Saturday Farm - Netflix
Series takes a look Daylesford an organic, working farm with a cooking school producing and celebrating the best in season. It is located on two thousand acres of glorious Cotswolds countryside where Gloucester cattle, Bronze turkeys, five breeds of sheep and Legbar hens live alongside a flourishing market garden and an award-winning bakery, butchery and creamery. Dick and James Strawbridge present the show.
Runtime: 60 minutes
Saturday Farm - South African farm attacks - Netflix
In attacks on South African farms, predominantly white farmers and black farm workers are subjected to violent crime, including murder. Farm attacks have been described as “frequent” in the post-Apartheid period, and, although some analysts believe they may be linked to racial animosity within South African society. The South African government, and other analysts, as well as Afrikaner civil rights group Afriforum maintain that farm attacks are part of a broader crime problem in South Africa, and do not have a racial motivation. It also remains unclear if white farmers are victims of violence at a higher rate than the general population, with some research showing that black farm workers are the victims of violent criminal attacks at a “far higher rate”, by criminal intruders, than white farm workers. Statistics released in 2018 by the South African government showed that while the number of attacks had increased between 2012 and 2018, the number of murders on farms had decreased, year-on-year during the period, and farming organisation AgriSA reported that the murder rate on farms had declined to the lowest level in 20 years, a third of the level in 1998. A November 2017 analysis by the BBC found that there is insufficient data to estimate a murder rate for South African farmers. Between 1994 and March 2012, there had been 361,015 murders in all of South Africa and between 1990 and March 2012, there had been an estimated 1,544 murders on South African farms of which 208 of the victims were Black. The data for farm attacks is self-reported to a commercial farmer's organisation, Transvaal Agricultural Union. The last government analysis of farm attack victims by race was conducted in 2001. In 2001, the year with the highest number of attacks, the police’s Crime Information Analysis Centre stated that of the 1,398 people attacked on farms, 61.6% were white, 33.3% were black, 4.4% were Asian and 0.7% were listed as “other”, with murders on farms in 2007 accounting for 0.6% of the national total. Racial statistics around crime are no longer collected by the South African government. In January 2015, AfriForum reported that there had been an increase in farm attacks and murders in the previous five years. White farmers have long complained they are at risk of rising violent crime and that they are ignored by the South African government. The physical isolation of farms, and the perception that farmers have cash (for the payment of wages) and weapons onsite have been described by police as a possible motivation for criminal attacks on farms. In March 2010, the ruling African National Congress defended the apartheid-era song “Kill the Boer (depending on the context, white farmer or Afrikaner)” after a regional high court ruled it as hate speech, after it was sung by then ANC Youth League wing leader Julius Malema. The ANC promised to stop singing the song in November 2012. Critics say a movement to take in white farmers in Australia is connected to the far right, with supporters who have long purported that there is a “white genocide” taking place in South Africa.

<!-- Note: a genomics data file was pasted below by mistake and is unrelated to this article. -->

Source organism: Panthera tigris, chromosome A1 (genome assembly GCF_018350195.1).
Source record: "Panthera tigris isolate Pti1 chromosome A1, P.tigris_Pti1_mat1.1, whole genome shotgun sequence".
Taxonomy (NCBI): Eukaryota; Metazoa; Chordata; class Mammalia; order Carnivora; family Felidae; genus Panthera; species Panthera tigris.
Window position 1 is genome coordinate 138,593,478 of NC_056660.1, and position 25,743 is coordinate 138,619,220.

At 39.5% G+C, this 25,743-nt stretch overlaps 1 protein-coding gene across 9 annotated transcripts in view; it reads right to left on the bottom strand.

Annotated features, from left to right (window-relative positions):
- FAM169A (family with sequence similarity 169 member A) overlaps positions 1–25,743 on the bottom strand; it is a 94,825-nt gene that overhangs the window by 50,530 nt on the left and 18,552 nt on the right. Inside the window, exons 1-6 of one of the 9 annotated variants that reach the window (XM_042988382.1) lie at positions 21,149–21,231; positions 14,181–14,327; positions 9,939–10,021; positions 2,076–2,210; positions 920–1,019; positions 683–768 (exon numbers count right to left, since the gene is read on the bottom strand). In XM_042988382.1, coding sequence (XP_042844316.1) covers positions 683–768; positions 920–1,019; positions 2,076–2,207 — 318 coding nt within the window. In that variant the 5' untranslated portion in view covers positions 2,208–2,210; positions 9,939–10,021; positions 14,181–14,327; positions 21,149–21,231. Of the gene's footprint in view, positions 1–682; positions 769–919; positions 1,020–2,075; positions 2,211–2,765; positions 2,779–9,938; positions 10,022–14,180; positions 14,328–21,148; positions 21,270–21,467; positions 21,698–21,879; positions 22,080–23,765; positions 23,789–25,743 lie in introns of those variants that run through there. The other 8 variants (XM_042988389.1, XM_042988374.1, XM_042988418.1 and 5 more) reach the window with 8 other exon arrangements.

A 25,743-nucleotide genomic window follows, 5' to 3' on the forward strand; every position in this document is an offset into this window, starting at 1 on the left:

Saturday Farm - Prevention - Netflix
While the police are supposed to regularly visit commercial farms to ensure security, they say they cannot provide effective protection due to the wide areas that need to be covered and a lack of funding. The protection gap has been filled by 'Farmwatch' groups, which link together by radio nearby farmers who can provide mutual assistance, local Commando volunteers, and private security companies. These forces are more likely to be able to respond rapidly to security alarms than the widely distributed police stations. The particular mix of groups that operate varies by area, with border zones continuing a strong history of Commando volunteers, while wealthier farmers are more likely to employ private security firms. The police and these groups are linked together as part of the Rural Protection Plan, created in 1997 by President Nelson Mandela. In 2003 the government began disbanding commando units, saying they had been “part of the apartheid state's security apparatus”. The disbandment of the Commandos has been cited as a factor in the escalation of farm attacks.
Saturday Farm - References - Netflix